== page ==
In terms of graphics, the resolution highlights some of those incredible textures, and the framerate makes the entire experience smoother than ever. But then the resolution and framerate can both highlight how the game is aging. Looking into the background you can see how low poly some areas are, or how lighting grinds against the different background layers. Even closer up, many textures have aged badly. Blurry, undefined textures plague a number of areas, but again, it’s nothing intensely major. The framerate only highlights issues with certain character animations, such as leaping enemies looking a bit broken as they leap across a stage. Again though, it’s unusual, but nothing game breaking in the slightest.
The fact is, the only new things you’ll find in Dark Souls Remastered are small improvements. The game entirely operates on its original engine and logic, so those backstabs, those awkward 8-way rolls when locked on, and those camera issues are all still present, for both better and worse. The rest of the game is much the same too. Remember how awkward it was to kill the Hydra, and there’s that annoying drop off which will kill you instantly? Yep. Dark Souls is still just as frustrating as ever.
But after all of that moaning, it’s undebatable that Dark Souls Remastered is the definitive edition of one of the best games of all time. Sadly your second time through the game won’t feel quite as epic, and looping back round to Firelink Shrine after a long period away will feel routine instead of rewarding. But what if this is your first time playing Dark Souls?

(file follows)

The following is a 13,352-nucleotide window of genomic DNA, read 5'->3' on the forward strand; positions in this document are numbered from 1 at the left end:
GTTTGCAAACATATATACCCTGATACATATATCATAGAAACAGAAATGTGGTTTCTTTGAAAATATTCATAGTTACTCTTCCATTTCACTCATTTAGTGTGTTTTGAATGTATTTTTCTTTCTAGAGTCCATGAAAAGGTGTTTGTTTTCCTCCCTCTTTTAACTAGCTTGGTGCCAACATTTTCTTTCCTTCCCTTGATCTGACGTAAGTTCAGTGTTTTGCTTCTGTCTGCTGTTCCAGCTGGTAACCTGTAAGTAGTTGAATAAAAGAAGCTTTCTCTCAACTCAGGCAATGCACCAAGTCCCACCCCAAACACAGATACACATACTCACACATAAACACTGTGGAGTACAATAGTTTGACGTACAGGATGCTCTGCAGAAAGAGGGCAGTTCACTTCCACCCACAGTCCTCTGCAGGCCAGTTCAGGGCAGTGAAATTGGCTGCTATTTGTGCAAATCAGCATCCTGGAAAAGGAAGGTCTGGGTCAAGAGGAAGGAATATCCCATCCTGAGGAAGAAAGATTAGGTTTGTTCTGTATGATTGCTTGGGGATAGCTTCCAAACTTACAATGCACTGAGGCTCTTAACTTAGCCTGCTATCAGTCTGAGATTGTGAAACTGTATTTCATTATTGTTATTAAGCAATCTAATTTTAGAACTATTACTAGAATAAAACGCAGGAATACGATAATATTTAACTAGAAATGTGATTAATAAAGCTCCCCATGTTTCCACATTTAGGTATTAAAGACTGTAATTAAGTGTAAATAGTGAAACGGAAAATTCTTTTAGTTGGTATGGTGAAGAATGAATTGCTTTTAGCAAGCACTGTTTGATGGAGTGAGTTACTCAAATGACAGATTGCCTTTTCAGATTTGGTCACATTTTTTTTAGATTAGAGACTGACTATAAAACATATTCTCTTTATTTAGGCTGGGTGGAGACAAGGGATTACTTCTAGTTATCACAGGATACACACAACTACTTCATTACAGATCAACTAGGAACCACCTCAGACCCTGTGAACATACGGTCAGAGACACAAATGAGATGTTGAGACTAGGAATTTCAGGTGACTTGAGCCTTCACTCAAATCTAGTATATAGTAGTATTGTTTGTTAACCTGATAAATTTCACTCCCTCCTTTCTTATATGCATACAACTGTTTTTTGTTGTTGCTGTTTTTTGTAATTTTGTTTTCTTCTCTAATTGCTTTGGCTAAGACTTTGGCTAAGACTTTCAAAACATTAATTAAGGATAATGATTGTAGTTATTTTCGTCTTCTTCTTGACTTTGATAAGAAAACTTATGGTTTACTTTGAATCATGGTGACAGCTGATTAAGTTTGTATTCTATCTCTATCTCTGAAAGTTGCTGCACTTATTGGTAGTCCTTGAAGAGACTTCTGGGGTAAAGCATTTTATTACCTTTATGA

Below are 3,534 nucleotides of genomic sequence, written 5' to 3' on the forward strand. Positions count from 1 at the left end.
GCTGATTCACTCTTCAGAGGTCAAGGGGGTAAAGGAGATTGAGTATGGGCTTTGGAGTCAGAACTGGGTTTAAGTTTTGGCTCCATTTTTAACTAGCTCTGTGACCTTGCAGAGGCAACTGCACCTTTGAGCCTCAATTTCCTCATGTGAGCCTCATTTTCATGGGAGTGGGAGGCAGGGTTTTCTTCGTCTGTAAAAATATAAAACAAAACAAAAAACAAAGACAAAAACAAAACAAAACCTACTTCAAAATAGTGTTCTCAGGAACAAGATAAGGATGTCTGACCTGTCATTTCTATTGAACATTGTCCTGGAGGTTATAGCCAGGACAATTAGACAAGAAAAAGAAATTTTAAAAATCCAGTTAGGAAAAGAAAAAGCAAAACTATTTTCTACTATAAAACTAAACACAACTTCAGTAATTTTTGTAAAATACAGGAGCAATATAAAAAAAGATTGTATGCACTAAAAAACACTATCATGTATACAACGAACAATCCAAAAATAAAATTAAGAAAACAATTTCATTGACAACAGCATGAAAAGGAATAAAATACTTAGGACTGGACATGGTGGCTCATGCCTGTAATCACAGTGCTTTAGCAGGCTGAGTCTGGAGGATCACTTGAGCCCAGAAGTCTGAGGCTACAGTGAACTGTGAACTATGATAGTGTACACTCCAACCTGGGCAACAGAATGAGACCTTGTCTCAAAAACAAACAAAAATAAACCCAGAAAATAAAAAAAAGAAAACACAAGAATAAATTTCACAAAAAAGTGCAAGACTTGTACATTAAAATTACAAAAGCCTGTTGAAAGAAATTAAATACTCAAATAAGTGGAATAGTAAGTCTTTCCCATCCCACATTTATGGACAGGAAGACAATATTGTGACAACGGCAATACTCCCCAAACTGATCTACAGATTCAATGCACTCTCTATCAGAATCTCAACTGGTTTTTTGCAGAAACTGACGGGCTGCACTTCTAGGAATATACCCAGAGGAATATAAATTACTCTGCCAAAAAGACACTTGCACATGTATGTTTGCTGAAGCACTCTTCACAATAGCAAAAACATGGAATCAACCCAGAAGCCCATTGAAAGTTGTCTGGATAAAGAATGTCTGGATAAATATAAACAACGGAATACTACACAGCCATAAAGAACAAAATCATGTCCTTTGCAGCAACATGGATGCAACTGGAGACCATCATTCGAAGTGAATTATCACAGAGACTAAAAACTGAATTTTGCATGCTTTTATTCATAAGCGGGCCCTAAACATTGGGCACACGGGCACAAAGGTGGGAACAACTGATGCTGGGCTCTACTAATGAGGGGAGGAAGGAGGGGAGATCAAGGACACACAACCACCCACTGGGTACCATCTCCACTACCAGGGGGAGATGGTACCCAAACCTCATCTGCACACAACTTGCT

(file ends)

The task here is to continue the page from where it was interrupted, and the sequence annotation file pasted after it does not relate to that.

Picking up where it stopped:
You are in for a treat. One key thing that Dark Souls has over its contemporaries and sequels is its world design, which feels rewarding just to explore. Walking around and investigating every corner of the world is a compulsive habit, exploring and searching for every item possible, checking for every NPC, just trying to complete the game feels more like an exercise in seeing everything, and not necessarily running about and stabbing things to death.
If you focus on adventure, exploration, and simply level up and upgrade your equipment to make that goal easier, then you’re sure to adore Dark Souls, in time. Even upon returning, even when I’d already played the game on PC with DSfix, I struggled to put the game down for more than a few minutes at a time. I’d get sent back to a bonfire, feel frustrated, quit the game, and then sulk for a few minutes before pushing towards Gwyn again. And if you push through yourself, you definitely won’t regret the adventure.
Jumping into Dark Souls Remastered again isn't quite the same as your first time through but it's still a magical journey. And if you've never played Dark Souls before? This is is definitely the best way to experience the game that kickstarted a genre of its own. Dark Souls Remastered should be essential for action RPG fans and those wanting to put their skills to the test.
- Framerate and resolution look incredible
- Still just as mysterious and fascinating as it always has been
- Fixes many issues the old game had
- Some very aged textures
- Mechanically still somewhat rough